September 9, 2012

More Ideas for the Beginning of the School Year

Here are more ideas and resources from language teachers for the beginning of the school year:

I love many of the ideas that Sara-Elizabeth Cottrell (@muscuentos) has posted on her blog about the first days of school:

I think that the most important thing is to "Keep Moving Forward!", as they say in Meet the Robinsons. The great thing about learning a language is that you will inevitably recycle old stuff while you learn new stuff. I think that the best thing to do is find something new to teach that allows repetition of previously covered topics. For example, Spanish 1 students should know how to talk about different places that they go. Well, why not teach them the word "went" on the first day of school, and ask where they "went" last summer? It doesn't matter that they don't know the full preterite conjugation of "to go"; all they need is the word "I went". In the discussion, you can put up the forms of "you went" and "s/he went" on the board, too, but focus on the students learning "I went". After they say where they went, ask them to describe it (they can do this in the present tense, since the place still exists out there and someone is enjoying it while we are locked up in our classrooms, boohoo). "You went to THE BEACH?" "What is the beach like?" (There are lots of people swimming, lots of water, lifeguards yelling, etc.). You review all sorts of old vocabulary and small grammar points (adjective agreement, verb conjugations, blah blah blah), but you are still moving forward and the kids don't get bored because it is personalized and they are learning new, compelling information.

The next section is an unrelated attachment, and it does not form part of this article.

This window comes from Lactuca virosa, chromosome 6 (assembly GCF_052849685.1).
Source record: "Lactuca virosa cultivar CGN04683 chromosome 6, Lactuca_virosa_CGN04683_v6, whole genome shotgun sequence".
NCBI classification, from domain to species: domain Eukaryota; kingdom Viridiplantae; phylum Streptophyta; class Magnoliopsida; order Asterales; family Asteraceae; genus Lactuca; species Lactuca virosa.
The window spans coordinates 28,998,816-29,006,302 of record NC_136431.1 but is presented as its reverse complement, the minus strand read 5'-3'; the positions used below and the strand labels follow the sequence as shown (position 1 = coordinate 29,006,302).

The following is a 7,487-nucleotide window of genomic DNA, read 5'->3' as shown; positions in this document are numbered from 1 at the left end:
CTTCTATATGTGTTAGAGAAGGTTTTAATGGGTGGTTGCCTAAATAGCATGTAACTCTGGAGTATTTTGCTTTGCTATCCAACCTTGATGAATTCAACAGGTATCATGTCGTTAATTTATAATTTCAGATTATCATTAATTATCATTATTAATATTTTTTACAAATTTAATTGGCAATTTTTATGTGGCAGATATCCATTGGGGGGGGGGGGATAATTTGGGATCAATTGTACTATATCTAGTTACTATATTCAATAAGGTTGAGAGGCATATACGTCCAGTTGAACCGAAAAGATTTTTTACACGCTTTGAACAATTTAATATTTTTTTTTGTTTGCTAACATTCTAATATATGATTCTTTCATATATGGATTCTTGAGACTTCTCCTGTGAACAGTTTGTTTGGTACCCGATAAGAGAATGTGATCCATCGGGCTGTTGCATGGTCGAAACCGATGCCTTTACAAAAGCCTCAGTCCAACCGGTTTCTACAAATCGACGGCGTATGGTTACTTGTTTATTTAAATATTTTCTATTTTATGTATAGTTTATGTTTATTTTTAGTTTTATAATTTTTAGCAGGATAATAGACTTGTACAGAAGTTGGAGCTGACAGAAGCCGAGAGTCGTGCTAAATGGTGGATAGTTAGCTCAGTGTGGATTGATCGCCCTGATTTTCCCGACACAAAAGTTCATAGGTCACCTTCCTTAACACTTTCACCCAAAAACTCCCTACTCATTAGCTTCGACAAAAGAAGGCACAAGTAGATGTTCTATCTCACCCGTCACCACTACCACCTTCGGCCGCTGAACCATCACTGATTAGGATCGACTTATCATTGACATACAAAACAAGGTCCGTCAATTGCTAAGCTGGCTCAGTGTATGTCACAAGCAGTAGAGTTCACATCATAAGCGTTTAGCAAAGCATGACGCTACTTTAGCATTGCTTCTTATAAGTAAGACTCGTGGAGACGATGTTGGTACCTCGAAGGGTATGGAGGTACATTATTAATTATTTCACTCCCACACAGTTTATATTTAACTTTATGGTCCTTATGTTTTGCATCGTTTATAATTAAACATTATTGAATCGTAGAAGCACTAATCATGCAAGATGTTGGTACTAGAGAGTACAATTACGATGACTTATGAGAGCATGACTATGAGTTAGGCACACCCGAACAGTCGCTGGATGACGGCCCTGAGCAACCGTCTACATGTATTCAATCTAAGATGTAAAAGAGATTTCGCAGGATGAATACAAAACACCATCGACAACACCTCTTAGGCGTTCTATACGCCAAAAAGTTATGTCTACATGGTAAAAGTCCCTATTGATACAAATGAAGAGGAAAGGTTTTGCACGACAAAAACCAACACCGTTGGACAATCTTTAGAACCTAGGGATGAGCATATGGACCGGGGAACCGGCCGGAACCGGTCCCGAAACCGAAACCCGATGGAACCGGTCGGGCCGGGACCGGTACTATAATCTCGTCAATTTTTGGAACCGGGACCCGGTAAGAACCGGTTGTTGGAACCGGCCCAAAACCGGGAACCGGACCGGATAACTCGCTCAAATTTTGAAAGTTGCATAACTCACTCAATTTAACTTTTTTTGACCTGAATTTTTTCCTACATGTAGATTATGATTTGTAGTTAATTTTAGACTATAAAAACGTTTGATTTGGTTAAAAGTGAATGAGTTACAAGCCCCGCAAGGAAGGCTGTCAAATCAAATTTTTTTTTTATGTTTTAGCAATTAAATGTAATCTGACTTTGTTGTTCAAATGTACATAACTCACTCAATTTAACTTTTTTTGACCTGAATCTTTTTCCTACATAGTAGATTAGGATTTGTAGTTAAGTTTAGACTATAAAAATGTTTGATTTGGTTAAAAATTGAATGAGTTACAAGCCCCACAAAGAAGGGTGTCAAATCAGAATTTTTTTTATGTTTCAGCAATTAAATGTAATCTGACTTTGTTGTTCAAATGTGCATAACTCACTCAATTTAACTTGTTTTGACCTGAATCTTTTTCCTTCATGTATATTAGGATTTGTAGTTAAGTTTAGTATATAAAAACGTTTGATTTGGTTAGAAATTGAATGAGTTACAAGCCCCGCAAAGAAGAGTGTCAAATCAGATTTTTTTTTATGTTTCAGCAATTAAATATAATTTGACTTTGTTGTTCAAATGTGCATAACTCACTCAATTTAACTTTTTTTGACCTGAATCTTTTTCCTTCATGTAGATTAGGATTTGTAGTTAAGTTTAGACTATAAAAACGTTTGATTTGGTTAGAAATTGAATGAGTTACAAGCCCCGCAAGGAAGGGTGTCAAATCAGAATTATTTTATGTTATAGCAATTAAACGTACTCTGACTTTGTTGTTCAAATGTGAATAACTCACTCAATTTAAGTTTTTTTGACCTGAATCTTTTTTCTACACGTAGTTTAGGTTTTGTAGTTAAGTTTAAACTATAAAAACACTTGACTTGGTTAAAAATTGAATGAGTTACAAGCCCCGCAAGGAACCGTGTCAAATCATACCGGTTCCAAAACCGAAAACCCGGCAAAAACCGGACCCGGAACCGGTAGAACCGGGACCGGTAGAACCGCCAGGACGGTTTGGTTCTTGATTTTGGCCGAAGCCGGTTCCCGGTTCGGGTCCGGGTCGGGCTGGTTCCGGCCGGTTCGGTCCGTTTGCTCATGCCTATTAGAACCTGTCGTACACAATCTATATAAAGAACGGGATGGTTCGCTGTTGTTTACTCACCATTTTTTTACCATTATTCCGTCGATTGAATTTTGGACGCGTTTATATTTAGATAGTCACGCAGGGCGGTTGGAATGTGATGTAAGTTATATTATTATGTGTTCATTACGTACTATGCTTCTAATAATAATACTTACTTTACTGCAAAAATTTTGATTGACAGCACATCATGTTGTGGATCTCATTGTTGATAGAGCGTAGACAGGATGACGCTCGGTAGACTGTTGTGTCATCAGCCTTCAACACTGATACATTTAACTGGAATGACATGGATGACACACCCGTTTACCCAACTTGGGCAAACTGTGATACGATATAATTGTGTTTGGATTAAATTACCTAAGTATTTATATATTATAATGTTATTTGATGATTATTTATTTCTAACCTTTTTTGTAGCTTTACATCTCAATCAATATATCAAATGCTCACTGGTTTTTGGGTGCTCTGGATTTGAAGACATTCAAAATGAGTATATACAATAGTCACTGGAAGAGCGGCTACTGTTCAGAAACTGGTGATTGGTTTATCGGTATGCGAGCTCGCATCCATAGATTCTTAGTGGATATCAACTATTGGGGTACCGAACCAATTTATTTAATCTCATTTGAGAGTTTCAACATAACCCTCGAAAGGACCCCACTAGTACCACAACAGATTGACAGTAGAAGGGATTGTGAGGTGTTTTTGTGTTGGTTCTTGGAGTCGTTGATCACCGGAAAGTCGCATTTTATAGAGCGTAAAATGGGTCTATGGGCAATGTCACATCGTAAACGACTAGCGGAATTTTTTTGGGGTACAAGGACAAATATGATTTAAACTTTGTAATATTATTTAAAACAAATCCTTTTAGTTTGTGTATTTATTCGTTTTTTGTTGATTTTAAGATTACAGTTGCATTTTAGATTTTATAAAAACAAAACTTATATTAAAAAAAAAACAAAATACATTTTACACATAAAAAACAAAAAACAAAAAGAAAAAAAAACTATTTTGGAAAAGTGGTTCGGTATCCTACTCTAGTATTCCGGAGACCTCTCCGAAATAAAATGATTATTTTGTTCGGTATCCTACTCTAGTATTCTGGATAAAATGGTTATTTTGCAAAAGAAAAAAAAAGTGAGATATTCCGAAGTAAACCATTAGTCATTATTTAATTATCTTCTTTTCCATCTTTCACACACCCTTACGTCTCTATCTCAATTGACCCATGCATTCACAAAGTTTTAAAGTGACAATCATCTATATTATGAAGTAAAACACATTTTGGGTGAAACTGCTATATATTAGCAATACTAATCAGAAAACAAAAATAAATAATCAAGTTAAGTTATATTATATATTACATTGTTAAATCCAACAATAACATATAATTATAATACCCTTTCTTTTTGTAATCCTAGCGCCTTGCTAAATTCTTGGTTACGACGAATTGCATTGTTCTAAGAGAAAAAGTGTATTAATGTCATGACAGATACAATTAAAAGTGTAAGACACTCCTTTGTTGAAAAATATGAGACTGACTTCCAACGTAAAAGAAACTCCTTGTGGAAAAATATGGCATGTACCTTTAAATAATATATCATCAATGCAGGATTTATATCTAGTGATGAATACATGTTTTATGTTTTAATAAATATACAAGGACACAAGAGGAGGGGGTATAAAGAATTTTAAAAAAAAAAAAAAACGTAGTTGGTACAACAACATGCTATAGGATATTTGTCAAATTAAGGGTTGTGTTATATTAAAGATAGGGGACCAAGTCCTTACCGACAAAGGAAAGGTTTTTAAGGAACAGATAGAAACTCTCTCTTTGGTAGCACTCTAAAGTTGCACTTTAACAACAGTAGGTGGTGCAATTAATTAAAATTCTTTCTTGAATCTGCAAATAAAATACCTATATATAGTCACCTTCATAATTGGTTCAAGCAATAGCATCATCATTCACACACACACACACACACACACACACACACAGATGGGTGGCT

Here is the link to my collection of posts on the first days of school.

Bex, M. Re: [FLTEACH] First couple of weeks. FLTEACH listserv (FLTEACH@LISTSERV.BUFFALO.EDU, 18 Aug 2012).

I hate it when someone gives me a paper and then reads it to me… for the past few years, I’ve been having the kids read my expectations and then write 2 questions on the content, for a quiz….

Then, I use Think-Pair-Share (the Think is them writing the questions….then they meet with a partner – Pair – and each one asks his/her questions that the other answers, and they decide which of the four questions asked was the best….and then put them in two-pair groups to do the same: ask and answer and decide on the best question….Share….and then each 4-student group asks their question to the whole class.

It takes it right out of my hands, practices them getting into groups quickly and quietly, and they seem to have a good understanding of my expectations.

Blaz, D. [mflresources] RE: 1st lessons. MFLResources listserv (, 28 Aug 2012).

I am all for minimalizing first day stuff.

I have my attendance list before the first class. I write the name of each student on a post-it note, and put these on the desks in alphabetical order. As students enter, I ask them to sit down where they find their name. I ask them to write their classification, address and email address under their name on the note. Thus I have them seated where I will know their name on the first day, I have checked the roll and I know who is present, and I have gathered vital information. At the end of the class, of course, I simply walk by and pick up the notes,

In a Latin I class, I don't say too much about Latin in general; I go directly to my first day map lesson. You can find this on my website under Teaching Materials.

This lesson gets them actively involved with the language at once.

For advanced classes, I give them a simple passage in Latin and have them read it aloud in Latin and English and identify key sentence parts. This gives both them and me an idea of what they remember and don't remember.

Rose Williams. Re: [Latinteach] First day of class. Latinteach listserv (, 28 Aug 2012).

Tune in next week for more ideas.

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